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5 Factors to Consider When Building Your Security Budget

I have worked in finance roles in the tech industry for much of my career, but since joining Threat Stack I’ve had my eyes opened wide to the world of security. I have learned just how vital an effective security strategy is to the health of any modern business — and as a corollary, how critical a carefully planned security budget is.

Building a security budget can be a complex and sometimes fraught process, so I wanted to share some insights from my viewpoint as the CFO of a cloud security company. Below are five things I urge you to consider when you put together your own organization’s security budget.

1. Identify Your Crown Jewels

Before you start playing with the numbers or including line items, it is absolutely essential to figure out what the “crown jewels” of your business are. By this I mean: what data, intellectual property, systems, and other pieces of the business are most valuable? Which ones are business-critical or mission-critical and must absolutely remain protected — and how secure are they today?

For example, if you are a healthcare company, covered entity, or business associate, then protected health information (or PHI) is one of your crown jewels because it’s critical to the functioning of your business.

If you are a biotech company operating on the cutting edge of science, then your intellectual property will be a crown jewel. It must be protected at all costs for your business to flourish in today’s competitive landscape.

Every business will have different crown jewels, but every business has them. Identifying your crown jewels will offer clarity about where to focus your security efforts and how to prioritize various line items within your budget.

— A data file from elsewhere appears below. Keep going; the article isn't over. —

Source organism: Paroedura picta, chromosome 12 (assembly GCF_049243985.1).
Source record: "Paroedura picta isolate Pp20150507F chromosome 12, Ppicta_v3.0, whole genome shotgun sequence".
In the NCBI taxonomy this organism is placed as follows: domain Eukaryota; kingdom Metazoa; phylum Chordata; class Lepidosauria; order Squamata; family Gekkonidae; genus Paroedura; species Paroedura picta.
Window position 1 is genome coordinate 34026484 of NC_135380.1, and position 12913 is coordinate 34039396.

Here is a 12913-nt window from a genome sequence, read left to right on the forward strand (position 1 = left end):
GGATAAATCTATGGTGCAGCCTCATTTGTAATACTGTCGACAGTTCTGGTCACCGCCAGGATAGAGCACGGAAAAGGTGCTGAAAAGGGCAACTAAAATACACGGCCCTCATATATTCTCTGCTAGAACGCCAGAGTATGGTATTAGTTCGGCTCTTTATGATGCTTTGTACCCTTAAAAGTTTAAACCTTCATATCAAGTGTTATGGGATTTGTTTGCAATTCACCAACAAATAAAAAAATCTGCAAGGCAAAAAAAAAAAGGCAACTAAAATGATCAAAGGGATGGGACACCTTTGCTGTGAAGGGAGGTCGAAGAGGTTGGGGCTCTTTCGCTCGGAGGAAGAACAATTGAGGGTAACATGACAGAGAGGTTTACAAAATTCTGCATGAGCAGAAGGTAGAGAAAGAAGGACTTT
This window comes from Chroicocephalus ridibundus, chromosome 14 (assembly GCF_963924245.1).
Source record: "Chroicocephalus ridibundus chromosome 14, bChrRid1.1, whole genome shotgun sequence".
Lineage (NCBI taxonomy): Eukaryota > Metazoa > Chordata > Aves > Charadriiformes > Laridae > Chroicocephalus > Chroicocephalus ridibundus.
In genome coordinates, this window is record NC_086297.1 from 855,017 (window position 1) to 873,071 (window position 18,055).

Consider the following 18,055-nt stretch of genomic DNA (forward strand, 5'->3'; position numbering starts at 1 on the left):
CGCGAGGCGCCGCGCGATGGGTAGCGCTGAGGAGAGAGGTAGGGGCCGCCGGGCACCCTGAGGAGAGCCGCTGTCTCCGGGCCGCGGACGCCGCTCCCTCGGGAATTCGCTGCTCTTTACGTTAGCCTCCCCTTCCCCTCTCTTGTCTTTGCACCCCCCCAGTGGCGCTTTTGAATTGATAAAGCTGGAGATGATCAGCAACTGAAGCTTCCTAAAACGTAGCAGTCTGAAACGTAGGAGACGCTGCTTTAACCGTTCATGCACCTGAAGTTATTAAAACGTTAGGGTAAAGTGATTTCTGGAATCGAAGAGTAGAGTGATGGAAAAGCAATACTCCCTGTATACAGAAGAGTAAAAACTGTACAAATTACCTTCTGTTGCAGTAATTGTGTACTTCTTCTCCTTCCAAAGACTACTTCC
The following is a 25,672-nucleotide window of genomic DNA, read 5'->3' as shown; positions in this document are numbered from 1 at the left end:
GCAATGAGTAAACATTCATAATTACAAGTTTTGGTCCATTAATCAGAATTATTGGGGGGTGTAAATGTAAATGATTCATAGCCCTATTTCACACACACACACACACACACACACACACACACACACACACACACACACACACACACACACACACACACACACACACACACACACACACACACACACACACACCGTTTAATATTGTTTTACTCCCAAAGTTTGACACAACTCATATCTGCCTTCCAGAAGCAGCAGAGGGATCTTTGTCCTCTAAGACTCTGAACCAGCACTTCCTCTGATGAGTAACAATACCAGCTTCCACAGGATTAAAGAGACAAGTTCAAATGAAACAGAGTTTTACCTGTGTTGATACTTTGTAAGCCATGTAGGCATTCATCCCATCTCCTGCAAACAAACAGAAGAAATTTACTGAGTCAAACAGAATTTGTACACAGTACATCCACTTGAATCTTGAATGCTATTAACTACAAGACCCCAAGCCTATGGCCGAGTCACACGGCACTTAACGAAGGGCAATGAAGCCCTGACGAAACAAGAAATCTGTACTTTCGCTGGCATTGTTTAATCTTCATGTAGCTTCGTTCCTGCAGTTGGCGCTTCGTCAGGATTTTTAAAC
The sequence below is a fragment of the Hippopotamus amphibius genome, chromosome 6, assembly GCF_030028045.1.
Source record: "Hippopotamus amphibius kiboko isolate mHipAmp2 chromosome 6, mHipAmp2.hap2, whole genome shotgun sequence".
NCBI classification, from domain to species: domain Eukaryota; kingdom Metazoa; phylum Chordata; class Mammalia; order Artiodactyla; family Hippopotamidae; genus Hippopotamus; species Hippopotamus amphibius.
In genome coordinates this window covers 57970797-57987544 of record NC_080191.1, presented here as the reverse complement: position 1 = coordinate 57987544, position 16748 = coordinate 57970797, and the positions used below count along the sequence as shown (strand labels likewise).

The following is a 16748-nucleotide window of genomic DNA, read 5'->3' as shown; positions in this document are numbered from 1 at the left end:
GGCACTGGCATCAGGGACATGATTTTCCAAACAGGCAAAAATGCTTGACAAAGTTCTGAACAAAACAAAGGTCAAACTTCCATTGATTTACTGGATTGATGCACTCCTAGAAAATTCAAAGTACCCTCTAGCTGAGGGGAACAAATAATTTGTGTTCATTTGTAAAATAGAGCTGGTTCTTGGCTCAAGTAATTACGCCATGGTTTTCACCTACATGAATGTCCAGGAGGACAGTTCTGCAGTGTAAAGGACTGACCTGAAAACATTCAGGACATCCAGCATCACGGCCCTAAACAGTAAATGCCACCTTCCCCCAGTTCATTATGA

2. Define Business Risks

Next, you want to clearly define your business risks. While this is always something of a guessing game, it’s still important to take a realistic look at the potential threats to your business and the impact that each could have on your ability to continue to function and flourish.

Risks could include:

  • Financial losses
  • Competitive advantage
  • Brand reputation
  • Fines or legal repercussions

If you are able to quantify these risks, so much the better. The goal of defining your risks is to be able to run a cost/benefit analysis on your budget. If a security tool costs hundreds of dollars per year but protects your company from ransomware that could cost you thousands of dollars per incident, that may very well be worth investing in. If liability insurance costs thousands of dollars per year and protects you against the very real possibility of a million-dollar lawsuit, again, it’s likely worth it.

3. Calculate the Full ROI

I’ve written before about looking at security as an investment, not just as an expense. This is important because, in many cases, security is not just a protective measure, but can actually boost revenue for your business. Security measures can help the sales team win new business or open avenues in new industries. If your business were to proactively become HIPAA compliant and guarantee the safety of PHI, for example, you would be able to work with any healthcare-related company.